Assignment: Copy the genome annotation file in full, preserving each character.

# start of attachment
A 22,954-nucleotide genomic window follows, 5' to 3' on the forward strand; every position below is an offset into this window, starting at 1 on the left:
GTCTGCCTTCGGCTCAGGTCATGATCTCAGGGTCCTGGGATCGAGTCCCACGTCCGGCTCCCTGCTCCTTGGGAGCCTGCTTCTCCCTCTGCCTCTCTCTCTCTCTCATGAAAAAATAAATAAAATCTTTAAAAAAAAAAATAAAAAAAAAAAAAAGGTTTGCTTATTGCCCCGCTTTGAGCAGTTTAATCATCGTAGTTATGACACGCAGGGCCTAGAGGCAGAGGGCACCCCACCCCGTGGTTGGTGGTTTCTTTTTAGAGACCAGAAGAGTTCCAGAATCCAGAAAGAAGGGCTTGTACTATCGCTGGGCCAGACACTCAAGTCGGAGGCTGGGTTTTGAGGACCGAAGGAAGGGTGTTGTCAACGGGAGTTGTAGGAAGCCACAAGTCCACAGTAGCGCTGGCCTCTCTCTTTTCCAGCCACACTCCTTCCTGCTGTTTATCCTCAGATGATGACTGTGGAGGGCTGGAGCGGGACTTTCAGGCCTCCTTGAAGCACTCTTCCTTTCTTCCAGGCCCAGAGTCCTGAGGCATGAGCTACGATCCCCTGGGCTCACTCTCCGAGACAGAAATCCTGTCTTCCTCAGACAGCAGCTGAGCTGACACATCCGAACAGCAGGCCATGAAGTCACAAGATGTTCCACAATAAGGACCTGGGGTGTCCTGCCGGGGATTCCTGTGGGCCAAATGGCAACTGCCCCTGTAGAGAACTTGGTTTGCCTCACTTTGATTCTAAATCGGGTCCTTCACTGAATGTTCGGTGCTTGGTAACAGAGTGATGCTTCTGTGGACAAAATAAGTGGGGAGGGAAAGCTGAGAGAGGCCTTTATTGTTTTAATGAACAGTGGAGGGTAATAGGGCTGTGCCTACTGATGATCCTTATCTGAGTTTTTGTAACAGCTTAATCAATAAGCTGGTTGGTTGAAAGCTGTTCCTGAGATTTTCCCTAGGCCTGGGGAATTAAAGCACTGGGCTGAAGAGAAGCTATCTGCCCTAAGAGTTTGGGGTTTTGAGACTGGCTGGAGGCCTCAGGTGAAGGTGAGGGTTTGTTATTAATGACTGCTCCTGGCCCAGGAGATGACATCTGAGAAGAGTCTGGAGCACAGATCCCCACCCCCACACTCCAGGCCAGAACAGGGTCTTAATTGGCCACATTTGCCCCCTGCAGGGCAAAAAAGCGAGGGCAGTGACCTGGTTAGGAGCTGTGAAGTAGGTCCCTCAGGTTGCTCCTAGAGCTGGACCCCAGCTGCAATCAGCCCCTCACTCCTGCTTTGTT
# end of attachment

A 22,954-nucleotide genomic window follows, 5' to 3' on the forward strand; every position below is an offset into this window, starting at 1 on the left:
GTCTGCCTTCGGCTCAGGTCATGATCTCAGGGTCCTGGGATCGAGTCCCACGTCCGGCTCCCTGCTCCTTGGGAGCCTGCTTCTCCCTCTGCCTCTCTCTCTCTCTCATGAAAAAATAAATAAAATCTTTAAAAAAAAAAATAAAAAAAAAAAAAAGGTTTGCTTATTGCCCCGCTTTGAGCAGTTTAATCATCGTAGTTATGACACGCAGGGCCTAGAGGCAGAGGGCACCCCACCCCGTGGTTGGTGGTTTCTTTTTAGAGACCAGAAGAGTTCCAGAATCCAGAAAGAAGGGCTTGTACTATCGCTGGGCCAGACACTCAAGTCGGAGGCTGGGTTTTGAGGACCGAAGGAAGGGTGTTGTCAACGGGAGTTGTAGGAAGCCACAAGTCCACAGTAGCGCTGGCCTCTCTCTTTTCCAGCCACACTCCTTCCTGCTGTTTATCCTCAGATGATGACTGTGGAGGGCTGGAGCGGGACTTTCAGGCCTCCTTGAAGCACTCTTCCTTTCTTCCAGGCCCAGAGTCCTGAGGCATGAGCTACGATCCCCTGGGCTCACTCTCCGAGACAGAAATCCTGTCTTCCTCAGACAGCAGCTGAGCTGACACATCCGAACAGCAGGCCATGAAGTCACAAGATGTTCCACAATAAGGACCTGGGGTGTCCTGCCGGGGATTCCTGTGGGCCAAATGGCAACTGCCCCTGTAGAGAACTTGGTTTGCCTCACTTTGATTCTAAATCGGGTCCTTCACTGAATGTTCGGTGCTTGGTAACAGAGTGATGCTTCTGTGGACAAAATAAGTGGGGAGGGAAAGCTGAGAGAGGCCTTTATTGTTTTAATGAACAGTGGAGGGTAATAGGGCTGTGCCTACTGATGATCCTTATCTGAGTTTTTGTAACAGCTTAATCAATAAGCTGGTTGGTTGAAAGCTGTTCCTGAGATTTTCCCTAGGCCTGGGGAATTAAAGCACTGGGCTGAAGAGAAGCTATCTGCCCTAAGAGTTTGGGGTTTTGAGACTGGCTGGAGGCCTCAGGTGAAGGTGAGGGTTTGTTATTAATGACTGCTCCTGGCCCAGGAGATGACATCTGAGAAGAGTCTGGAGCACAGATCCCCACCCCCACACTCCAGGCCAGAACAGGGTCTTAATTGGCCACATTTGCCCCCTGCAGGGCAAAAAAGCGAGGGCAGTGACCTGGTTAGGAGCTGTGAAGTAGGTCCCTCAGGTTGCTCCTAGAGCTGGACCCCAGCTGCAATCAGCCCCTCACTCCTGCTTTGTT